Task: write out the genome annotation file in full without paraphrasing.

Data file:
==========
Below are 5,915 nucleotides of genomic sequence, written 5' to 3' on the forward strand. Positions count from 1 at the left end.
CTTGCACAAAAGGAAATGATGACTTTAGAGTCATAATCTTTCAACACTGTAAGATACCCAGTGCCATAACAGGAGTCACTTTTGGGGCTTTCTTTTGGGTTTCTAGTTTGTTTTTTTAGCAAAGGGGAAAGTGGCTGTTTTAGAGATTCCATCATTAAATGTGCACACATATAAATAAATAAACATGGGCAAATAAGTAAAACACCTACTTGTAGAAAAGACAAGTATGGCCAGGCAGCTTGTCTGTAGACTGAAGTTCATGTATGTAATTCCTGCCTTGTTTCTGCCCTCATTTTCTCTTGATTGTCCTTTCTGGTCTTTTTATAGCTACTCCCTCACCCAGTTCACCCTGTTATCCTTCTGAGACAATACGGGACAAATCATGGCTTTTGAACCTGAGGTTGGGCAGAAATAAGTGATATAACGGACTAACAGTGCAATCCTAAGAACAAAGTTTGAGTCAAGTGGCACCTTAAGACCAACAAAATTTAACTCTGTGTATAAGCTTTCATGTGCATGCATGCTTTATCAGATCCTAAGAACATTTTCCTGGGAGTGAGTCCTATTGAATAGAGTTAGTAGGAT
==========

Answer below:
Below are 5,915 nucleotides of genomic sequence, written 5' to 3' on the forward strand. Positions count from 1 at the left end.
CTTGCACAAAAGGAAATGATGACTTTAGAGTCATAATCTTTCAACACTGTAAGATACCCAGTGCCATAACAGGAGTCACTTTTGGGGCTTTCTTTTGGGTTTCTAGTTTGTTTTTTTAGCAAAGGGGAAAGTGGCTGTTTTAGAGATTCCATCATTAAATGTGCACACATATAAATAAATAAACATGGGCAAATAAGTAAAACACCTACTTGTAGAAAAGACAAGTATGGCCAGGCAGCTTGTCTGTAGACTGAAGTTCATGTATGTAATTCCTGCCTTGTTTCTGCCCTCATTTTCTCTTGATTGTCCTTTCTGGTCTTTTTATAGCTACTCCCTCACCCAGTTCACCCTGTTATCCTTCTGAGACAATACGGGACAAATCATGGCTTTTGAACCTGAGGTTGGGCAGAAATAAGTGATATAACGGACTAACAGTGCAATCCTAAGAACAAAGTTTGAGTCAAGTGGCACCTTAAGACCAACAAAATTTAACTCTGTGTATAAGCTTTCATGTGCATGCATGCTTTATCAGATCCTAAGAACATTTTCCTGGGAGTGAGTCCTATTGAATAGAGTTAGTAGGAT